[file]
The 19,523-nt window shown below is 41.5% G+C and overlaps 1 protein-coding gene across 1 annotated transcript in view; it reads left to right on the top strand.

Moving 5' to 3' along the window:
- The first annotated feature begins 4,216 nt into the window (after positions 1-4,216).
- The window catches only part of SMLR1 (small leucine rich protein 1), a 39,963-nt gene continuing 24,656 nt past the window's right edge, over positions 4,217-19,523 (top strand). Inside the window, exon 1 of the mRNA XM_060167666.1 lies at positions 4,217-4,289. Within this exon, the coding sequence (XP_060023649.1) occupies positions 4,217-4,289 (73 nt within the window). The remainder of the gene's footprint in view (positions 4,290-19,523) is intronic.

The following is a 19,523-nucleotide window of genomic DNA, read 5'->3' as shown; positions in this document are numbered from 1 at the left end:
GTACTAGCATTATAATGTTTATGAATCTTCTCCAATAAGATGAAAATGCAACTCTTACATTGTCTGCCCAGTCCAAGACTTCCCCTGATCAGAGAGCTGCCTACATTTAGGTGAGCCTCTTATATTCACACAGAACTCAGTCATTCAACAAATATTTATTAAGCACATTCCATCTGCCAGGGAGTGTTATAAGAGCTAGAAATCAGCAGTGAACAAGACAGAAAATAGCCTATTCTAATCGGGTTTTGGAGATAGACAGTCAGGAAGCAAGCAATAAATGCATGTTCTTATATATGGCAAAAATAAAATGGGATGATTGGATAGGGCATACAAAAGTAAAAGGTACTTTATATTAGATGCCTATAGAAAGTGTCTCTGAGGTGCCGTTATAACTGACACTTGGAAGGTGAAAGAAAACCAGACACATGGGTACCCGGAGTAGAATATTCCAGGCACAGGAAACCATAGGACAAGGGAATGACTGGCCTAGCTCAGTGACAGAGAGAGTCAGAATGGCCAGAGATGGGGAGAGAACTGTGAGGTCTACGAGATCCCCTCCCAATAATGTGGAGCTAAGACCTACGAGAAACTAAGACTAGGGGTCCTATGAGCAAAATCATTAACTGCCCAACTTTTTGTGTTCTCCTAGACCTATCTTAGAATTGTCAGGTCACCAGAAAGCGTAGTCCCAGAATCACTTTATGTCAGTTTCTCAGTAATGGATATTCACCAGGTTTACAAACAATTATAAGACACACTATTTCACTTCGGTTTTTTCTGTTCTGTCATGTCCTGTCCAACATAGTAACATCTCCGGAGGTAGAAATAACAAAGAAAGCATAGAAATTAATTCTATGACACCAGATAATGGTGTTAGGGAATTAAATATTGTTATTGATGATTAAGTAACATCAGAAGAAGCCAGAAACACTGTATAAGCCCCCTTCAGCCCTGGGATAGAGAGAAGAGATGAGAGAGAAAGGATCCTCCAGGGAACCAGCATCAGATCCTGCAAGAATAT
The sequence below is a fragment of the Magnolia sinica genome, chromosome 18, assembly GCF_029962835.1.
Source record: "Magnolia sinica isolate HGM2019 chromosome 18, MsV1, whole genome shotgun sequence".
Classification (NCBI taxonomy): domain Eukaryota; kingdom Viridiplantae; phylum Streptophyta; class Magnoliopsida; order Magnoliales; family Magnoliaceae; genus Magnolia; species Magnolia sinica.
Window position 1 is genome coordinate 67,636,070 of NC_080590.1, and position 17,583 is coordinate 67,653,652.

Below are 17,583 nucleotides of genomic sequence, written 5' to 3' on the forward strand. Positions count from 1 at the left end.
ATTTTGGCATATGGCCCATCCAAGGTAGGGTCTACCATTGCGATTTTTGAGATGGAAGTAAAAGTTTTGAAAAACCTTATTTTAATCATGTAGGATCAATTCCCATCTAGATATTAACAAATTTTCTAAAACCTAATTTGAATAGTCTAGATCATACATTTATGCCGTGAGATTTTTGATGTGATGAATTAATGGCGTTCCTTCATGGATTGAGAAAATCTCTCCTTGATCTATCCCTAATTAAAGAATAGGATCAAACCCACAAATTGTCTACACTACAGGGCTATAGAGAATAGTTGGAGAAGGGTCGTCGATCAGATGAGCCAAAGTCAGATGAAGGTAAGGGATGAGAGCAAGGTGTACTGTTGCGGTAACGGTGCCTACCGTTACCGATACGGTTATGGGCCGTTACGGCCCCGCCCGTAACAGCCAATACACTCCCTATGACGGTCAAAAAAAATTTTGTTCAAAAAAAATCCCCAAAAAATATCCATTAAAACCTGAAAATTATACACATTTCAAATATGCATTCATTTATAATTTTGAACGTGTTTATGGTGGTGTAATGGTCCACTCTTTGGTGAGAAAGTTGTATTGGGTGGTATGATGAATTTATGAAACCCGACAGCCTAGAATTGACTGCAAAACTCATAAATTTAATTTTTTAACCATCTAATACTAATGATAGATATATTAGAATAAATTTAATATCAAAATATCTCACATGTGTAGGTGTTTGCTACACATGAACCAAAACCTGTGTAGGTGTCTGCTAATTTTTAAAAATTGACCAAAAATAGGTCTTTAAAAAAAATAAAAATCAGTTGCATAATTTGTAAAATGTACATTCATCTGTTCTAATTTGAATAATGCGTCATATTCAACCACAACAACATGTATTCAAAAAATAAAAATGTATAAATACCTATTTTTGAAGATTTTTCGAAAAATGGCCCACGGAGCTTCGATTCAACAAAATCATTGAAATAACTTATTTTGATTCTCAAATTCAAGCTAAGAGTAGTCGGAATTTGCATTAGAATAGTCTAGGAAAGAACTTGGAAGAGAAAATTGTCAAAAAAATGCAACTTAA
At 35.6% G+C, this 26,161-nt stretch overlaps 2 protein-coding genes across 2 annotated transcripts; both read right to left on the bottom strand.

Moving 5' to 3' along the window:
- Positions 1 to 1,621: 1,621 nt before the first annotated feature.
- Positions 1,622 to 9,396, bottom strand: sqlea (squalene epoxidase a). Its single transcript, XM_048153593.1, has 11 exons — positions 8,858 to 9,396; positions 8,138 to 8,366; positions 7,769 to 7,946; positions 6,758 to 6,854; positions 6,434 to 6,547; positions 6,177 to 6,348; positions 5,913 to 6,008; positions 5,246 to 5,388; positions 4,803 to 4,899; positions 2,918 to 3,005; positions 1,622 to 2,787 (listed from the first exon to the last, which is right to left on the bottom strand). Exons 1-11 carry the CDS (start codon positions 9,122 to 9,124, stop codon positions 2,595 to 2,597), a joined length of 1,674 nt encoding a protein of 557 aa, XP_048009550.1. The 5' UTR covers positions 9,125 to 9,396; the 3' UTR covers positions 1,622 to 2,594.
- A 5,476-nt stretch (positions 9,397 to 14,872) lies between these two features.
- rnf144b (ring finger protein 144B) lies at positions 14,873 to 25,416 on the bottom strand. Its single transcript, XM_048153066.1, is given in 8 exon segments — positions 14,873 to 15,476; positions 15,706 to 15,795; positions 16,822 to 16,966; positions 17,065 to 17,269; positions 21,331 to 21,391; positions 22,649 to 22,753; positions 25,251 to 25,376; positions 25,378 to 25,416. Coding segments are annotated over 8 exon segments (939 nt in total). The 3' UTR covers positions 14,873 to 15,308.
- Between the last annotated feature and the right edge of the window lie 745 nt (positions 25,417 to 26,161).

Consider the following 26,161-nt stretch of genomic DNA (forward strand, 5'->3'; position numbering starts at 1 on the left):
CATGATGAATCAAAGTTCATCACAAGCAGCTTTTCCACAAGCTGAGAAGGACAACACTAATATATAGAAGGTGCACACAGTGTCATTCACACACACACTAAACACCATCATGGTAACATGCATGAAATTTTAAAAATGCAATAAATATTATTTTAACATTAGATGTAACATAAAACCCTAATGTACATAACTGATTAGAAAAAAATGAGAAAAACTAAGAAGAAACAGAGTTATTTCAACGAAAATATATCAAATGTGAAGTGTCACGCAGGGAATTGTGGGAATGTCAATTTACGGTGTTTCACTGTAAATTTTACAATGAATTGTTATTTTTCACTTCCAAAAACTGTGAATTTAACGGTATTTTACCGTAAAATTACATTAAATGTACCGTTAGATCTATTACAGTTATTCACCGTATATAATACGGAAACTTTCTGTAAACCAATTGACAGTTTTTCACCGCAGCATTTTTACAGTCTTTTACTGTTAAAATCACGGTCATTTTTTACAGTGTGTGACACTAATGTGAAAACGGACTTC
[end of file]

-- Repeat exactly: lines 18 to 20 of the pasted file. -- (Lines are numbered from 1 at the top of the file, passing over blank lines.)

- rnf144b (ring finger protein 144B) lies at positions 14,873 to 25,416 on the bottom strand. Its single transcript, XM_048153066.1, is given in 8 exon segments — positions 14,873 to 15,476; positions 15,706 to 15,795; positions 16,822 to 16,966; positions 17,065 to 17,269; positions 21,331 to 21,391; positions 22,649 to 22,753; positions 25,251 to 25,376; positions 25,378 to 25,416. Coding segments are annotated over 8 exon segments (939 nt in total). The 3' UTR covers positions 14,873 to 15,308.
- Between the last annotated feature and the right edge of the window lie 745 nt (positions 25,417 to 26,161).

Consider the following 26,161-nt stretch of genomic DNA (forward strand, 5'->3'; position numbering starts at 1 on the left):